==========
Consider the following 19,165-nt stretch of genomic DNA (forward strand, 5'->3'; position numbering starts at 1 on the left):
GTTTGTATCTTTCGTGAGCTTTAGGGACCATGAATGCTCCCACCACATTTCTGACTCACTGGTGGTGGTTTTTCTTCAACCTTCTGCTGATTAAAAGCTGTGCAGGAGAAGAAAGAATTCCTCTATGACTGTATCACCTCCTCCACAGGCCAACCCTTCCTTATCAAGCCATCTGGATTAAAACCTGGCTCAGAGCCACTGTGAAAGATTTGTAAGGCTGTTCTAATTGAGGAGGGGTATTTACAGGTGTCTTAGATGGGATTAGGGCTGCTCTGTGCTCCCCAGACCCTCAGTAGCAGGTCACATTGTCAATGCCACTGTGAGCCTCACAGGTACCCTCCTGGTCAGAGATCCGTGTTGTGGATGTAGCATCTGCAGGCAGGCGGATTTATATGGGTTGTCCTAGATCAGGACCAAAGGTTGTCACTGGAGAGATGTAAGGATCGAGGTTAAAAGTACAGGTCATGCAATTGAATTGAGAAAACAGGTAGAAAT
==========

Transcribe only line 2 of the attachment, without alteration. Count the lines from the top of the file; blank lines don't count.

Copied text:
GTTTGTATCTTTCGTGAGCTTTAGGGACCATGAATGCTCCCACCACATTTCTGACTCACTGGTGGTGGTTTTTCTTCAACCTTCTGCTGATTAAAAGCTGTGCAGGAGAAGAAAGAATTCCTCTATGACTGTATCACCTCCTCCACAGGCCAACCCTTCCTTATCAAGCCATCTGGATTAAAACCTGGCTCAGAGCCACTGTGAAAGATTTGTAAGGCTGTTCTAATTGAGGAGGGGTATTTACAGGTGTCTTAGATGGGATTAGGGCTGCTCTGTGCTCCCCAGACCCTCAGTAGCAGGTCACATTGTCAATGCCACTGTGAGCCTCACAGGTACCCTCCTGGTCAGAGATCCGTGTTGTGGATGTAGCATCTGCAGGCAGGCGGATTTATATGGGTTGTCCTAGATCAGGACCAAAGGTTGTCACTGGAGAGATGTAAGGATCGAGGTTAAAAGTACAGGTCATGCAATTGAATTGAGAAAACAGGTAGAAAT